Gainesville Probation Violation Lawyer
Attorney works to stop reincarceration and other penalties
After a conviction, probation offers people the chance to resume their normal lives as they are held accountable for their transgression. Unfortunately, even an unintentional mistake while you are on probation can put you back behind bars. Located in Gainesville, The Brownell Law Office fights to help Georgians accused of probation violations avoid harsh punishment. Whether you’re on misdemeanor probation supervised by the county or a municipality, or felony probation under the Department of Community Supervision, attorney William M. (Bill) Brownell, Jr. will review the facts thoroughly and advocate for a fair resolution.
Common conditions of a probation order
When you are on probation, the court maintains the ability to resume your incarceration if you fail to comply with any of the conditions set forth by the court. Some of the conditions that are generally required of Georgia probationers include:
- Attend scheduled meetings with the assigned probation officer
- Take steps to obtain and maintain steady employment
- Avoid criminal activity
- Pass drug and alcohol tests
- Stay within the state unless granted specific authorization
Along with these and other general probation conditions, there might be specific terms based on the circumstances of the case. The relevant statute allows judges to order probationers to “avoid injurious and vicious habits” as well as “persons or places of disreputable or harmful character.” This means that a judge can revoke probation if someone engages in specific activity that otherwise would be legal. Forgetting an appointment or getting together with an old friend could result in your probation being revoked and other penalties. Accordingly, as soon as you are accused of violating one of the conditions, you should contact us.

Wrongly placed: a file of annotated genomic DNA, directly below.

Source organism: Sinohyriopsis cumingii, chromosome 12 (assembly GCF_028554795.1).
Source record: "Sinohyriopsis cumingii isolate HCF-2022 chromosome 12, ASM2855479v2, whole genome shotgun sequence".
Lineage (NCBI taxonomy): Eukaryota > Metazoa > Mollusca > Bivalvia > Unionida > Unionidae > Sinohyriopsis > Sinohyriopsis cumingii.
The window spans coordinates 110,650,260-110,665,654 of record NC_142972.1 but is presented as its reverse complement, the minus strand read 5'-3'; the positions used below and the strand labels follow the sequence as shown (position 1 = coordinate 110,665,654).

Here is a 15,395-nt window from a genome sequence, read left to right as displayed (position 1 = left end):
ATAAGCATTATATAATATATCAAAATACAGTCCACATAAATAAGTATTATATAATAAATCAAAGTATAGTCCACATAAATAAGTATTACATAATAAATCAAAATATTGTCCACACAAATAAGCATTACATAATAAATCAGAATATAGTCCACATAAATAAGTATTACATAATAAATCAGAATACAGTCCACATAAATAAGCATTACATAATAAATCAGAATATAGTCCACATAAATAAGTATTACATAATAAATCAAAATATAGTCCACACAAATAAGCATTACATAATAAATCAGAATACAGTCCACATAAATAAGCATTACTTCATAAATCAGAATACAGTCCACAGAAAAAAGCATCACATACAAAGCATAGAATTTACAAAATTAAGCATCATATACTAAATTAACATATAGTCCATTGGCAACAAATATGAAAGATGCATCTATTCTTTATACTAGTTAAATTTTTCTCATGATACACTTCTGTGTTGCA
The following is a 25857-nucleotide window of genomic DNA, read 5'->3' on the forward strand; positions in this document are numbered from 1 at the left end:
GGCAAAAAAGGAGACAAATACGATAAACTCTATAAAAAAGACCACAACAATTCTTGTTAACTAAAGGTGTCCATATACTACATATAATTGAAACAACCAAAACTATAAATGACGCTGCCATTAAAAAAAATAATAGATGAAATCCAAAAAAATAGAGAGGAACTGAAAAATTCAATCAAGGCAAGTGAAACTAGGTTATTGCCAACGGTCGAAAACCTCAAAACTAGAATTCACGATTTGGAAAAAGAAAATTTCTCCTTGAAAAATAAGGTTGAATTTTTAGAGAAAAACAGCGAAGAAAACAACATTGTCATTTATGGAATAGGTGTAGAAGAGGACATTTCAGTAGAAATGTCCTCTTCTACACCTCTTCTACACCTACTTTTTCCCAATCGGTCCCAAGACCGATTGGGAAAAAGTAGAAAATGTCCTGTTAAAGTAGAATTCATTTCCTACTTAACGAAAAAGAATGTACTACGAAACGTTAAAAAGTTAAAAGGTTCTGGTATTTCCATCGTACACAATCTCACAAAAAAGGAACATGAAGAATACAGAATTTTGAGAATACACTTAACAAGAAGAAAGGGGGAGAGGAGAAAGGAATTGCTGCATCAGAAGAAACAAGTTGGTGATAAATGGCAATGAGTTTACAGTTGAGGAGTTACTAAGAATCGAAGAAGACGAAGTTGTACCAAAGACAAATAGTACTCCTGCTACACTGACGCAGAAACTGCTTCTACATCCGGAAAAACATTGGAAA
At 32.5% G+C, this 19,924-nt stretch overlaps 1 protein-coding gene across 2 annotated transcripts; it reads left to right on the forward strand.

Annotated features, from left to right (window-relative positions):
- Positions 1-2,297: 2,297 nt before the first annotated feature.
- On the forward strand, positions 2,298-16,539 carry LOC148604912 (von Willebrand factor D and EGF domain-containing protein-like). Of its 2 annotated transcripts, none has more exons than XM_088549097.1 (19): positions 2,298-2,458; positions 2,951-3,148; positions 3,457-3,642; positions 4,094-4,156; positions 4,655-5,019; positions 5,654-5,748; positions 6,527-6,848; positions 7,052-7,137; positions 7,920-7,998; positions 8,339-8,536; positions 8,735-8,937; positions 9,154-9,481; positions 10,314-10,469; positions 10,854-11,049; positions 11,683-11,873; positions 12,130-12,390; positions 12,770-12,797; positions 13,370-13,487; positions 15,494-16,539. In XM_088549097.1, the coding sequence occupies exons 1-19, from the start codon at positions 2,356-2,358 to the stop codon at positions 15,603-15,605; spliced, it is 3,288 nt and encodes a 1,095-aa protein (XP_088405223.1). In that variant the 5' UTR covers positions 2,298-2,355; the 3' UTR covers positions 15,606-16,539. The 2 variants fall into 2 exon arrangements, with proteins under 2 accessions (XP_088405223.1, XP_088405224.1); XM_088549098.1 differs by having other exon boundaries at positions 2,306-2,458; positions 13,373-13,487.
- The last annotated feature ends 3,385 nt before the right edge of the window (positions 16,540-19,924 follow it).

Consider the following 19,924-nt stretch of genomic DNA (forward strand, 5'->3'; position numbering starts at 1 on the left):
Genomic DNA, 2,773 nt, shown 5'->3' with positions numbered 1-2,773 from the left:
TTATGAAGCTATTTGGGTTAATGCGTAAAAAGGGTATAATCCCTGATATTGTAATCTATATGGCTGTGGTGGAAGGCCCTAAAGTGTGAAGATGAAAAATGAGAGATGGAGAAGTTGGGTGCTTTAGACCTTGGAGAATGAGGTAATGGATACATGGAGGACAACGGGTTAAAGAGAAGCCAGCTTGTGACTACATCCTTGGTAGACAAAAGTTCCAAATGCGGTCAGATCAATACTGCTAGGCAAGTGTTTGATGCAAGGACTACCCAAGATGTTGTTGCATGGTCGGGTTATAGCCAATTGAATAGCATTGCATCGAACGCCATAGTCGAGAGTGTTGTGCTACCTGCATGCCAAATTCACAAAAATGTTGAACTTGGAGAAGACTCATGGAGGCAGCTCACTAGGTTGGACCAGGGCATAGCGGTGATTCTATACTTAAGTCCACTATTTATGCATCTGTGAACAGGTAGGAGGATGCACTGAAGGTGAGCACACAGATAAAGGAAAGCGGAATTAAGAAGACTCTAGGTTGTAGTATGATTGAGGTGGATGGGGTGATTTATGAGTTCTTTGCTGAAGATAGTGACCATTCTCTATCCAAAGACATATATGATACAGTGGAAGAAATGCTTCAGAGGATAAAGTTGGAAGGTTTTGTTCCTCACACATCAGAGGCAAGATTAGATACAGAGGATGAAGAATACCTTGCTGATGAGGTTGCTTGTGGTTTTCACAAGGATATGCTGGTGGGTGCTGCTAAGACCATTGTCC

Sanctions that can be issued if a probation violation is found
Probation is designed to give people convicted of crimes the chance to rehabilitate themselves by handling their daily responsibilities within the parameters established by the court. If the probationer commits a crime, it is considered a substantive violation. Even a misdemeanor offense can lead to two years of incarceration. For a felony crime, the individual might be imprisoned for the remainder of their probationary period, in addition to any sentence imposed for the new offense. You could also be put behind bars for technical probation violations, such as missing an appointment with your probation officer or neglecting to pay restitution to a victim. However, there is more of a likelihood that a technical violation might be punished with a fine, community service or some other sanction.
Probation violation proceedings and defenses
If you are the subject of a probation violation report, you can be arrested based on your probation officer’s belief or a warrant issued by the court. Like defendants in other criminal law proceedings, you do have the ability to raise defenses, such as mitigating circumstances or a mistake of fact. Should you be jailed following the alleged violation, Mr. Brownell will represent you in the hearing to determine if you will face additional penalties. Our firm challenges unsubstantiated allegations in probation violation proceedings and advocates for a resolution that minimizes the disruption to the probationer’s daily life.
Speak with a knowledgeable Georgia lawyer about your probation violation case
The Brownell Law Office in Gainesville assists Georgians who have been accused of violating the conditions of their probation. Please call 770-215-0184 or contact us online for an appointment to discuss your case with Mr. Brownell.